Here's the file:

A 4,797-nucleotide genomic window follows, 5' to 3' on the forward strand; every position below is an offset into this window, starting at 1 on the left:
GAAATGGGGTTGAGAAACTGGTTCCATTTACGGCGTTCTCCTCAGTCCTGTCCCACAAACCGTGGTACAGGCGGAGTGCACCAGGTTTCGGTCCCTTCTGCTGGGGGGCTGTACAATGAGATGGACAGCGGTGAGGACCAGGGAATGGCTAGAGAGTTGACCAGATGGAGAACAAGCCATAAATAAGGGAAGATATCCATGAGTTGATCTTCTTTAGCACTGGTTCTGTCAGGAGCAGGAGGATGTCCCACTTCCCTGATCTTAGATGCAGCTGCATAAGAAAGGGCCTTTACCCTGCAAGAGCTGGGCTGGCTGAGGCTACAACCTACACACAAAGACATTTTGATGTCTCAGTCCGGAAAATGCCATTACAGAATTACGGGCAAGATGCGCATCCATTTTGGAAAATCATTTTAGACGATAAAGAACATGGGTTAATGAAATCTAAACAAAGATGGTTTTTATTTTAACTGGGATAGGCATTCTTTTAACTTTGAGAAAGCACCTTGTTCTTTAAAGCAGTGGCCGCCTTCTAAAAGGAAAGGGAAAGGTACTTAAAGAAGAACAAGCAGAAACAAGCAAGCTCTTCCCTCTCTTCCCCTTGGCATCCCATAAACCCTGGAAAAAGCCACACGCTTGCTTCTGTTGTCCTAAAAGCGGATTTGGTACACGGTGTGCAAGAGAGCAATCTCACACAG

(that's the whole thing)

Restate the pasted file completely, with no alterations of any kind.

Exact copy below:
A 4,797-nucleotide genomic window follows, 5' to 3' on the forward strand; every position below is an offset into this window, starting at 1 on the left:
GAAATGGGGTTGAGAAACTGGTTCCATTTACGGCGTTCTCCTCAGTCCTGTCCCACAAACCGTGGTACAGGCGGAGTGCACCAGGTTTCGGTCCCTTCTGCTGGGGGGCTGTACAATGAGATGGACAGCGGTGAGGACCAGGGAATGGCTAGAGAGTTGACCAGATGGAGAACAAGCCATAAATAAGGGAAGATATCCATGAGTTGATCTTCTTTAGCACTGGTTCTGTCAGGAGCAGGAGGATGTCCCACTTCCCTGATCTTAGATGCAGCTGCATAAGAAAGGGCCTTTACCCTGCAAGAGCTGGGCTGGCTGAGGCTACAACCTACACACAAAGACATTTTGATGTCTCAGTCCGGAAAATGCCATTACAGAATTACGGGCAAGATGCGCATCCATTTTGGAAAATCATTTTAGACGATAAAGAACATGGGTTAATGAAATCTAAACAAAGATGGTTTTTATTTTAACTGGGATAGGCATTCTTTTAACTTTGAGAAAGCACCTTGTTCTTTAAAGCAGTGGCCGCCTTCTAAAAGGAAAGGGAAAGGTACTTAAAGAAGAACAAGCAGAAACAAGCAAGCTCTTCCCTCTCTTCCCCTTGGCATCCCATAAACCCTGGAAAAAGCCACACGCTTGCTTCTGTTGTCCTAAAAGCGGATTTGGTACACGGTGTGCAAGAGAGCAATCTCACACAG